Now, how do we know that the Jews could have survived without the Clouds of Glory? There were many dangerous animals in the wilderness, including snakes and scorpions. The Clouds of Glory protected them from all threats, including these. Maybe they would have been in mortal danger without the Clouds protecting them. We see from their battles in the lands of Sichon and Og that this is not so. During this time, they fought with their enemies, and lived in simple sukkos. They had no Divine protection in the form of the Clouds of Glory, and survived just fine. This shows that the miracle of the Clouds of Glory was an extra gift from Hashem.

Now we can definitely see how the verse writing סוכות in full can allude to both types of sukkos. Each one reveals something about the other, and the two cannot be separated. The Jews being surrounded by the Clouds of Glory is a unique miracle deserving of its own festival. In what way was it unique? It was totally superfluous. The Jews could have survived just fine without them. We know this from the regular sukkos that the Jews dwelled in during their battles against Sichon and Og. These sukkos show that it was possible for them to survive without the Clouds of Glory. This was not the case with the munn and the well of water, which gave them the necessary sustenance to survive in the wilderness.

Chag Sameach!

[1] Based on Toras Moshe I parshas HaAzinu LeChag HaSukkos s.v. למען ידעו (p. 77)

[2] Leviticus 23:43

[3] Ibid v. 42

[4] The Chasam Sofer writes this question from the Chayei Adam § 146

[5] Sukkah 11b

[6] The Chasam Sofer states this as a fact, even though the gemarra doesn’t mention this last point. The earliest source for this I found is Sefer Rokeach § 219, citing יש מפרשים, brought by the Eliyah Rabbah 625:1. The Chasam Sofer himself cites this Eliyah Rabbah in Derashos I p. 52 col. 3 s.v. כל האזרח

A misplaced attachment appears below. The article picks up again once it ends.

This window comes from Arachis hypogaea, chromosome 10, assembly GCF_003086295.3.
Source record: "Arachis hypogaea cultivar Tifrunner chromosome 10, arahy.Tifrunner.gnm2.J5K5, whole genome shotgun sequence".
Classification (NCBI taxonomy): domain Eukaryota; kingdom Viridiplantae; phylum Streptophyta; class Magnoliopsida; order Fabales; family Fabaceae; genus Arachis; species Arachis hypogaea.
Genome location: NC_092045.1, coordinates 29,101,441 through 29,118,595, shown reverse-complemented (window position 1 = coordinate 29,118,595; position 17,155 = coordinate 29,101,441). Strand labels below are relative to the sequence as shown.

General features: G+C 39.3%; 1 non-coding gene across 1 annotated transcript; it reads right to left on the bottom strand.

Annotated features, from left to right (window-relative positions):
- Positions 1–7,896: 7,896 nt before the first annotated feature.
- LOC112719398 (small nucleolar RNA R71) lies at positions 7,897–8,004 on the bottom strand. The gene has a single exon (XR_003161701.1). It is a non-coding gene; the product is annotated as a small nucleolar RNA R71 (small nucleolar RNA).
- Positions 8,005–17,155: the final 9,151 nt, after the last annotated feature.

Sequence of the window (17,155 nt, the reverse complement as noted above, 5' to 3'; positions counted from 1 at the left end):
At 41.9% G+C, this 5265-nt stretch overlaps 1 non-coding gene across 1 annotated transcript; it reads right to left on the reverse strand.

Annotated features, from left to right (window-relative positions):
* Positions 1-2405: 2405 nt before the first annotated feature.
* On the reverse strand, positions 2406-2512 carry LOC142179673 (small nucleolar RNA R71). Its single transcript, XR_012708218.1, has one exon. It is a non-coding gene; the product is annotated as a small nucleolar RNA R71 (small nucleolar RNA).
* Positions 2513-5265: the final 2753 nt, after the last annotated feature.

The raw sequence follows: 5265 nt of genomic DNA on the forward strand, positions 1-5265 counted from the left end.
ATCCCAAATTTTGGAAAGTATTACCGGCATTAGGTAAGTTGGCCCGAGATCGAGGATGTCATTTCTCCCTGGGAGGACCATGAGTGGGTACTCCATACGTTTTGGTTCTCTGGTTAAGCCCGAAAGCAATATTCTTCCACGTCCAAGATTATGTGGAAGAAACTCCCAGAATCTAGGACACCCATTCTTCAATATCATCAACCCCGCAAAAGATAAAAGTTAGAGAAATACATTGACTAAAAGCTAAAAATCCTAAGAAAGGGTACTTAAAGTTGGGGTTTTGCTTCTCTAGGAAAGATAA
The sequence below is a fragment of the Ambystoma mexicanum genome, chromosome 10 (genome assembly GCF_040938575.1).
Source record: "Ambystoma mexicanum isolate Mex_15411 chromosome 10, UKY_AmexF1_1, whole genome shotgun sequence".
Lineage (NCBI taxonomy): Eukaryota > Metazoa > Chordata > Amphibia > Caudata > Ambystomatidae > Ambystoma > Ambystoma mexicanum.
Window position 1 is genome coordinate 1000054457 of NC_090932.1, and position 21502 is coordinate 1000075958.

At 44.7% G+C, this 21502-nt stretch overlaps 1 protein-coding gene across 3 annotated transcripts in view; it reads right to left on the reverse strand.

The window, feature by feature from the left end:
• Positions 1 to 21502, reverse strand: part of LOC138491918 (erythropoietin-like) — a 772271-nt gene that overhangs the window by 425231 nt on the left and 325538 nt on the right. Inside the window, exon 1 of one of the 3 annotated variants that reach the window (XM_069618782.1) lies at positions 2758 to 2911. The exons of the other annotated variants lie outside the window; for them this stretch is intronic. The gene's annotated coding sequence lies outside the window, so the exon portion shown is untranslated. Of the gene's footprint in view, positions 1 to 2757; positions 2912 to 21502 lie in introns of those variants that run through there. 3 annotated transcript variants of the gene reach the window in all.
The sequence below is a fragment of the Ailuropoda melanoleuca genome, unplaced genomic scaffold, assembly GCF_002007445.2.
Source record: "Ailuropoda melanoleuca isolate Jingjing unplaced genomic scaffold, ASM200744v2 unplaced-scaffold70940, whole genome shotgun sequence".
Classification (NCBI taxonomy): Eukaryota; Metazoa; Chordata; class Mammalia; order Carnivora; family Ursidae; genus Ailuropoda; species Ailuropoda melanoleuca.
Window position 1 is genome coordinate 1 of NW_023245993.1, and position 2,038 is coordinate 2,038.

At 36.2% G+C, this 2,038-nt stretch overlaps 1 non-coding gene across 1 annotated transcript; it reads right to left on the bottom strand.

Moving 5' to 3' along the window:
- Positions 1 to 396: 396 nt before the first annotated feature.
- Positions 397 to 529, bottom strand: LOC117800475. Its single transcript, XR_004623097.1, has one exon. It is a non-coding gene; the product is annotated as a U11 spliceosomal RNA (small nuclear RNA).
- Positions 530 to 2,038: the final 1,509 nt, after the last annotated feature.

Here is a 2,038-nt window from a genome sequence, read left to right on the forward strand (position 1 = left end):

[7] I’m not entirely sure why they were dwelling in sukkos during this time. We are taught that when Aharon died (Numbers 20:22-29), the Clouds of Glory dissipated (Rosh Hashanah 3a (brought by Rashi to Numbers 21:1), Ta’anis 9a, Bamidbar Rabbah 19:20, and Midrash Tanchuma Chukas § 18. For other sources see Torah Sheleimah to Numbers Chapter 20 § 203, Chapter 21 § 1,6,10). However, Ta’anis teaches that the clouds returned in the merit of Moshe. Perhaps they hadn’t returned yet when they fought in the lands of Sichon and Og, which began shortly after (Numbers 21:21-35), and they needed shelter. Still not clear why there would be a delay, nor what or when would be the trigger to bring them back

[8] According to the words of the gemarra, which doesn’t mention Sichon and Og, this is still a valid question. See Be’er Yosef to Leviticus 23:42-43 § 3 for one explanation, and Aruch HaShulchan 625:3 for another

[9] Although this question is asked by many, the Chasam Sofer in particular quotes this from “Birkas Yosef”, but I was unable to discover who he was referring to

[10] Ta’anis loc. cit.; Bava Metzia 86b